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The Role of Play in Cognitive Development

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  • 0:06 Play and Cognitive Development
  • 1:34 Types of Play and Benefits
  • 4:17 Lesson Summary
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Lesson Transcript
Instructor: Jade Mazarin

Jade is a board certified Christian counselor with an MA in Marriage and Family Therapy, and a certification in Natural Health. She is also a freelance writer on emotional health and spirituality.

When we think of childhood, we often think of playing. But did you know that playing is vital to a child's healthy development? In this lesson, we will learn about the various types of play that aid a child's cognitive growth.

Play and Cognitive Development

Some parents raise their children in a very strict environment. They give their kids a long list of chores around the house, depending on how old they are, and the kids have very little play time. But if those parents knew how much play would benefit the mental and emotional states of the child, maybe they would encourage it more. Research has shown that play benefits children in a large variety of ways. It aids in language development, social interactions, creativity, thinking skills, motor abilities, general intelligence, and even brain growth. And when it happens during childhood, it is taking place at the peak time for fundamental cognitive development.

Welcome to Leila's Academy. Leila's is an elementary school, but it's not just any elementary school. Leila's specializes in developing a child's cognitive abilities by providing several types of play through their school day. The principal of Leila's, Mrs. Marcia, has come to appreciate the growing amount of research that play is not only fun for children but can significantly affect their mental and emotional growth. She has therefore implemented five types of play into her school classes. They include motor or physical play, social play, constructive play, fantasy play, and games with rules. Today we're going to observe what happens at Leila's on a daily basis while the principal shares with us the benefits of each type of play.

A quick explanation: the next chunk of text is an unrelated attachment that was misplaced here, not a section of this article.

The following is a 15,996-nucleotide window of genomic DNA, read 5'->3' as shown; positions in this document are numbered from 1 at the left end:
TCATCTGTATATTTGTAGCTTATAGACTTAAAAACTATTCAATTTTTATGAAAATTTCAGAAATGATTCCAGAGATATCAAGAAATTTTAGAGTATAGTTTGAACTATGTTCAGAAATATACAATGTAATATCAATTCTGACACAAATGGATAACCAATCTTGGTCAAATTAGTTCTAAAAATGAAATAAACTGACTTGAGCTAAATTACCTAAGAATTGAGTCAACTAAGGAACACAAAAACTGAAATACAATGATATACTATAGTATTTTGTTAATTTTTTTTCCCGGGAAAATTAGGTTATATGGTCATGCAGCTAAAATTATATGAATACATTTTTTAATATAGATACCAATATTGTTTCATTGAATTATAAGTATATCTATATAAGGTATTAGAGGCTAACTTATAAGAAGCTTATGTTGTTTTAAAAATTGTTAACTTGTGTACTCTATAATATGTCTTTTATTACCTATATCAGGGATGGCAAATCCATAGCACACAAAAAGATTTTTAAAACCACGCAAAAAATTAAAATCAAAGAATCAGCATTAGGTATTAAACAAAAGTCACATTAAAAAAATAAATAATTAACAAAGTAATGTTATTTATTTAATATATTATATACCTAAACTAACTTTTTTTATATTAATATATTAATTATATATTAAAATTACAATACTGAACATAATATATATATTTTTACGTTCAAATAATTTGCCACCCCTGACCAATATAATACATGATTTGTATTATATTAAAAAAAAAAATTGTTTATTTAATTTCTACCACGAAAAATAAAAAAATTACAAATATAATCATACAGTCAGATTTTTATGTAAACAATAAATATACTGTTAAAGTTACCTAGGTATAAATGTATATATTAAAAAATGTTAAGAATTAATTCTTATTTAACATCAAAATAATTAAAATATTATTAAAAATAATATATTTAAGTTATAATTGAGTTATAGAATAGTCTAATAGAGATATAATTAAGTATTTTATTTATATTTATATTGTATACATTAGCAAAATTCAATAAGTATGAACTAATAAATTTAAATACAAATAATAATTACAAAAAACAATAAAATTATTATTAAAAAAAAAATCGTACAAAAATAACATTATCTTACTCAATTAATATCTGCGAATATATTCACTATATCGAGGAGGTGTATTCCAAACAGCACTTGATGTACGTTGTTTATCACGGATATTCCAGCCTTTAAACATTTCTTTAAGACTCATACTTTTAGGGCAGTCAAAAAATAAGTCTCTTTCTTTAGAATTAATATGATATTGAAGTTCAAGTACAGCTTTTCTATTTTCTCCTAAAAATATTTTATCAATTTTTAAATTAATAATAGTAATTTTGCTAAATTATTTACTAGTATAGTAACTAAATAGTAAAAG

Types of Play and Benefits

First stop is art class. Mrs. Marcia starts talking with us: 'Here we will watch the children as they demonstrate constructive play, or play that involves creating and building with different materials. It teaches children how to apply trial and error and how to use materials together. It also helps their self esteem as they feel accomplished after a task is complete.'

The second stop is gym class. We see a group of 7-year-olds running to a line and touching it, then picking up a ball and throwing it to another person. Mrs. Marcia says, 'Motor or physical play includes various physical exercises that are more than just fun. They also strengthen muscles and integrate them with nerve and brain function. In other words, they help develop the body and tone the brain.'

Next up we have recess. We watch as the kids hang out on a small jungle gym and swing. 'This is a time when we let the kids engage in social play,' says Mrs. Marcia. 'Social play is about interacting with other kids in a social setting. This is a good way for kids to learn how to create social skills, be considerate, and take turns.' We also see a teacher going over to a few girls who are pretending to play house. She provides what she later tells us is guided play by pretending to eat the meal the mother had just cooked and asking questions about the household. 'When children are guided into playing make believe, it encourages them to think creatively and connect their thinking with emotions,' Mrs. Marcia tells us.

Third stop is English class. The teacher is guiding the group of students into telling a story. Each child comes up with a few sentences about the story, one after another. The teacher turns to us and says, 'This is what's called fantasy play. Children use their imaginations to come up with new scenarios and ways of working together.' Fantasy play can also be used as pretend play, which we see clearly demonstrated with a girl who holds a tea party and serves her guests make-believe tea and cookies.

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